The Marriage Penalty And How It Works
This Article On The Marriage Penalty Was UPDATED On October 13th, 2018
He loves me, he loves me not, he loves me, he loves me not.
- Imagine what a wonderful world it would be if that was the only dilemma running through one’s head when deciding to tie the knot or not
- There are many things to consider when deciding to share the rest of your life with someone, such as where to live, how to share the finances, and dividing household chores
- Who would has time to think about tax implications?
- The so-called marriage penalty has been discussed in the tax arena by many tax professionals and taxpayers alike
- The marriage penalty comes in the way of higher taxes and lower deductions due to phase-outs caused by the combination of two wage earners
In this article, we will discuss and cover The Marriage Penalty And How It Works.
Case Scenario Of The Marriage Penalty
Let’s look at a few examples:
- Mary is a single taxpayer and she makes $20,000 per year
- She has 2 children under the age of 13 and has annual childcare expenses of $8,000
- Her refund would be $5,150
- Rob is also a single taxpayer and makes $80,000 per year
- He also has 2 children under the age of 13 and has annual childcare expenses of $8,000
- His tax would be $7,810
If Mary and Rob were married, their total tax bill would be $7,388, which results in a tax penalty of $4,727.
The Marriage Penalty And How It Works Depending On Income
Now let’s use the same scenario to see what happens when we change the income figures:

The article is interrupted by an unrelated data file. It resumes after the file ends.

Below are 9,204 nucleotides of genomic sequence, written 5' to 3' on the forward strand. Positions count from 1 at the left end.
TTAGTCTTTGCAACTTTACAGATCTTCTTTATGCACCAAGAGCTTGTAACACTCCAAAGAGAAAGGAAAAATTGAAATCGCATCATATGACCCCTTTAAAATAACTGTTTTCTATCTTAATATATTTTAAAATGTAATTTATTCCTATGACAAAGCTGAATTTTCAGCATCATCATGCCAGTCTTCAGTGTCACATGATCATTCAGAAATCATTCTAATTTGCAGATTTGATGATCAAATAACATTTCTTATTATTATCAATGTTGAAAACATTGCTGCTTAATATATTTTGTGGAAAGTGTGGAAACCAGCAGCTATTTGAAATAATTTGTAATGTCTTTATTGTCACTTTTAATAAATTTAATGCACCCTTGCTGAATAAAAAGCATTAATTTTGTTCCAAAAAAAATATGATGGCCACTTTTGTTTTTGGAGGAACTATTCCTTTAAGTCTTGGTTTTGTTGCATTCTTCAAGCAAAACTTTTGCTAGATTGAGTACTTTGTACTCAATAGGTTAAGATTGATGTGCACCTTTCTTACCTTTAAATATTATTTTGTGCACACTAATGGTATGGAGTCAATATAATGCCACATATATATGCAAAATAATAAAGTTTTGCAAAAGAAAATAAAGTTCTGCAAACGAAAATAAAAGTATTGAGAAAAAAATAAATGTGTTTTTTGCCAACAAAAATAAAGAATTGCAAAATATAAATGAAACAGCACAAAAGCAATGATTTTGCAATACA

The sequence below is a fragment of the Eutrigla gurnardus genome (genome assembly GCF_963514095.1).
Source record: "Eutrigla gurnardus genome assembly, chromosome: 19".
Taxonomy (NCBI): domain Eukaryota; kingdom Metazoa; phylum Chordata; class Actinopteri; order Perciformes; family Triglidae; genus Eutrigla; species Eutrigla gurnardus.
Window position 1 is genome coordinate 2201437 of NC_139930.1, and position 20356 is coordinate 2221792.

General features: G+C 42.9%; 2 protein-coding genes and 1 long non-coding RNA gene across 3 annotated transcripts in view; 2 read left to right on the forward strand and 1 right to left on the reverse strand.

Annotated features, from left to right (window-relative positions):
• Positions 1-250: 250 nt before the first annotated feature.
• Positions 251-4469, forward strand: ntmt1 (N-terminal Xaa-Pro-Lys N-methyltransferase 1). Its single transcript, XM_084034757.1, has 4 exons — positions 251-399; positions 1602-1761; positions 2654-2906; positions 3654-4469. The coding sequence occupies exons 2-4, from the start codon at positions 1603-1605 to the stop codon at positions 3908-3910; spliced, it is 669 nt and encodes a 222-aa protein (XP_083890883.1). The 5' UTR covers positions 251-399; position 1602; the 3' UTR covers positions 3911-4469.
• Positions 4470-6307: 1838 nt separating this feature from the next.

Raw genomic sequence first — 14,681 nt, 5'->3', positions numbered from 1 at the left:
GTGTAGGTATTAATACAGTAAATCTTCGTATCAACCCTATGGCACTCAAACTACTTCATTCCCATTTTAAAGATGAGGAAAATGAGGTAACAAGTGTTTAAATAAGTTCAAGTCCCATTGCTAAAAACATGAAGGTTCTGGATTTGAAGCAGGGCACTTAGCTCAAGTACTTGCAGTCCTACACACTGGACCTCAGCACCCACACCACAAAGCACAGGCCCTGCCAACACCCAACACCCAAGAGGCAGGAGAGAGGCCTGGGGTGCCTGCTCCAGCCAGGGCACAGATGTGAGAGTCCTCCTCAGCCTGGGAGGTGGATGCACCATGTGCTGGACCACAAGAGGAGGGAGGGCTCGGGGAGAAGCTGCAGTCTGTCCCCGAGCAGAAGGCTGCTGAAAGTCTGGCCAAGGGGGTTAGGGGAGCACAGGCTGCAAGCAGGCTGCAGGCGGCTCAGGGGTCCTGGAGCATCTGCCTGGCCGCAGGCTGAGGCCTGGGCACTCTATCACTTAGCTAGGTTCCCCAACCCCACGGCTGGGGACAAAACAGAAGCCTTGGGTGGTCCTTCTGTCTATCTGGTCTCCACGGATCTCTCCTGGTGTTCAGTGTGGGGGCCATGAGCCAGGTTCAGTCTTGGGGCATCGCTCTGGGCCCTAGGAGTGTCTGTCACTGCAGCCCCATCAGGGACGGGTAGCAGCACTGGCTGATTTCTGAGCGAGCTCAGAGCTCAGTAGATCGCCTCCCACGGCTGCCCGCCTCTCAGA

- If Mary were to earn $80,000 per year the same as Bob, the marriage penalty would be $5,618
- Let’s say that Mary and Ron both earn $120,000 each
- The marriage penalty jumps up to $9,168.
- If Mary and Ron both earn $20,000 per year the marriage penalty is $7,506
In looking at the above figures, it would be safe to presume that couples earning similar incomes get hit the hardest.
The Marriage Penalty And Tax Divorce
This marriage penalty has created a situation for married couples to ponder a tax divorce:
- This scenario is never recommended
- This practice would be highly discouraged from any ethical tax expert as any effort to willfully evade tax or deceive the IRS comes with hefty punishments and/or penalties
- However, it would make sense that the marriage penalty would cause people to actually consider a tax divorce or avoid marriage altogether in an effort to avoid thousands of dollars in taxes
- So the question to really ask is, “How can we preserve the institution of marriage?”
- Simply put, we need solutions
- Some would say the marriage penalty is a form of discrimination
- It appears the Internal Revenue Code needs to be updated to address the marriage penalty
- This is because it is definitely not fair
- Perhaps they could consider expanding the income levels for each tax bracket to match that of a single counterpart
- Or increase the threshold for married couples so they can enjoy the same benefit from the Earned Income Credit as their unmarried friends
In all of these scenarios, the marriage penalty is significant enough to create a pause when thinking about running down the aisle to say I do.
About The Author
Arlene DiSessa is a loan officer at Gustan Cho Associates. Arlene is also a contributing associate editor and writer for Gustan Cho Associates. Arlene is an accounting professional with advanced experience in individual taxation and California business tax laws.
- Arlene has extensive experience in setting up accounting and financial records for new business start-ups.
- Experience includes 7 years of audit work, 20 years of income tax preparation, and 3 years in tax debt settlement and negotiation
- Arlene DiSessa’s passion is helping others and being armed with her extensive accounting experience and being an expert in real estate and finance, has committed herself in starting a career as a mortgage banker
- Arlene will be partnering up with Gustan Cho Associates
- She will be a full-service mortgage banker specializing in FHA Loans, VA Loans, USDA Loans, Conventional Loans, FHA 203k Loans, Reverse Mortgages, Jumbo Mortgages, Non-Conforming Loans, and Commercial Loans
- Arlene DiSessa’s specialty will be originating mortgage loans with no lender overlays
Stay tuned for more informative blogs by Arlene DiSessa in the weeks to come.